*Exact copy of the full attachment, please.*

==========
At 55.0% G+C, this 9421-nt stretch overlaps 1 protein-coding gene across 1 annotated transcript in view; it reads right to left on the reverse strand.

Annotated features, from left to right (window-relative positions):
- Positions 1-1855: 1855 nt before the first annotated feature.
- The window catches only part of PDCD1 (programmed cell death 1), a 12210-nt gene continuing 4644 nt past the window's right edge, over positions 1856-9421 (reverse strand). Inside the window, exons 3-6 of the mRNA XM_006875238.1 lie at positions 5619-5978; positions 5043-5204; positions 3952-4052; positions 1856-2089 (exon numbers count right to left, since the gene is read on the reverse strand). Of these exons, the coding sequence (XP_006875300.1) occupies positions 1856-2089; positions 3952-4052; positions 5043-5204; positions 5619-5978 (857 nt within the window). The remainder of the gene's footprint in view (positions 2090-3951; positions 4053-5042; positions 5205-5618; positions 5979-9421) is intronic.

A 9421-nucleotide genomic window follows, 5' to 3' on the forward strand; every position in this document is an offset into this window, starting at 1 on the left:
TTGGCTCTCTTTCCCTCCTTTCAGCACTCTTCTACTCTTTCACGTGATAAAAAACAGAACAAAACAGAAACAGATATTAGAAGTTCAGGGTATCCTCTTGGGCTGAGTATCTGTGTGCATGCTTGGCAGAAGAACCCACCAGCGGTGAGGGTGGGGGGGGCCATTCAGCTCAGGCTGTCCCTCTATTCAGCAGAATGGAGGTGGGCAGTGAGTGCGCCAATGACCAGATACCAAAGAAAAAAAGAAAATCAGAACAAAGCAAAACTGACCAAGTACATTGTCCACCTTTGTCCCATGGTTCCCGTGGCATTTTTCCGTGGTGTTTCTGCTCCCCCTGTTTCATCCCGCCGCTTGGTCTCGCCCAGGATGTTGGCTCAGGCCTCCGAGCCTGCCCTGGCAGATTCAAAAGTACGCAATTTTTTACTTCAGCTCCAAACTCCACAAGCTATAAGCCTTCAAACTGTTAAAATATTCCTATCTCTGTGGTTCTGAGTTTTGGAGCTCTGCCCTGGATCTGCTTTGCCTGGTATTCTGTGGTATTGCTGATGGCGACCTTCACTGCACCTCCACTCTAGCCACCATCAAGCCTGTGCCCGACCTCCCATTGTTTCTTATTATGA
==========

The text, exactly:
At 55.0% G+C, this 9421-nt stretch overlaps 1 protein-coding gene across 1 annotated transcript in view; it reads right to left on the reverse strand.

Annotated features, from left to right (window-relative positions):
- Positions 1-1855: 1855 nt before the first annotated feature.
- The window catches only part of PDCD1 (programmed cell death 1), a 12210-nt gene continuing 4644 nt past the window's right edge, over positions 1856-9421 (reverse strand). Inside the window, exons 3-6 of the mRNA XM_006875238.1 lie at positions 5619-5978; positions 5043-5204; positions 3952-4052; positions 1856-2089 (exon numbers count right to left, since the gene is read on the reverse strand). Of these exons, the coding sequence (XP_006875300.1) occupies positions 1856-2089; positions 3952-4052; positions 5043-5204; positions 5619-5978 (857 nt within the window). The remainder of the gene's footprint in view (positions 2090-3951; positions 4053-5042; positions 5205-5618; positions 5979-9421) is intronic.

A 9421-nucleotide genomic window follows, 5' to 3' on the forward strand; every position in this document is an offset into this window, starting at 1 on the left:
TTGGCTCTCTTTCCCTCCTTTCAGCACTCTTCTACTCTTTCACGTGATAAAAAACAGAACAAAACAGAAACAGATATTAGAAGTTCAGGGTATCCTCTTGGGCTGAGTATCTGTGTGCATGCTTGGCAGAAGAACCCACCAGCGGTGAGGGTGGGGGGGGCCATTCAGCTCAGGCTGTCCCTCTATTCAGCAGAATGGAGGTGGGCAGTGAGTGCGCCAATGACCAGATACCAAAGAAAAAAAGAAAATCAGAACAAAGCAAAACTGACCAAGTACATTGTCCACCTTTGTCCCATGGTTCCCGTGGCATTTTTCCGTGGTGTTTCTGCTCCCCCTGTTTCATCCCGCCGCTTGGTCTCGCCCAGGATGTTGGCTCAGGCCTCCGAGCCTGCCCTGGCAGATTCAAAAGTACGCAATTTTTTACTTCAGCTCCAAACTCCACAAGCTATAAGCCTTCAAACTGTTAAAATATTCCTATCTCTGTGGTTCTGAGTTTTGGAGCTCTGCCCTGGATCTGCTTTGCCTGGTATTCTGTGGTATTGCTGATGGCGACCTTCACTGCACCTCCACTCTAGCCACCATCAAGCCTGTGCCCGACCTCCCATTGTTTCTTATTATGA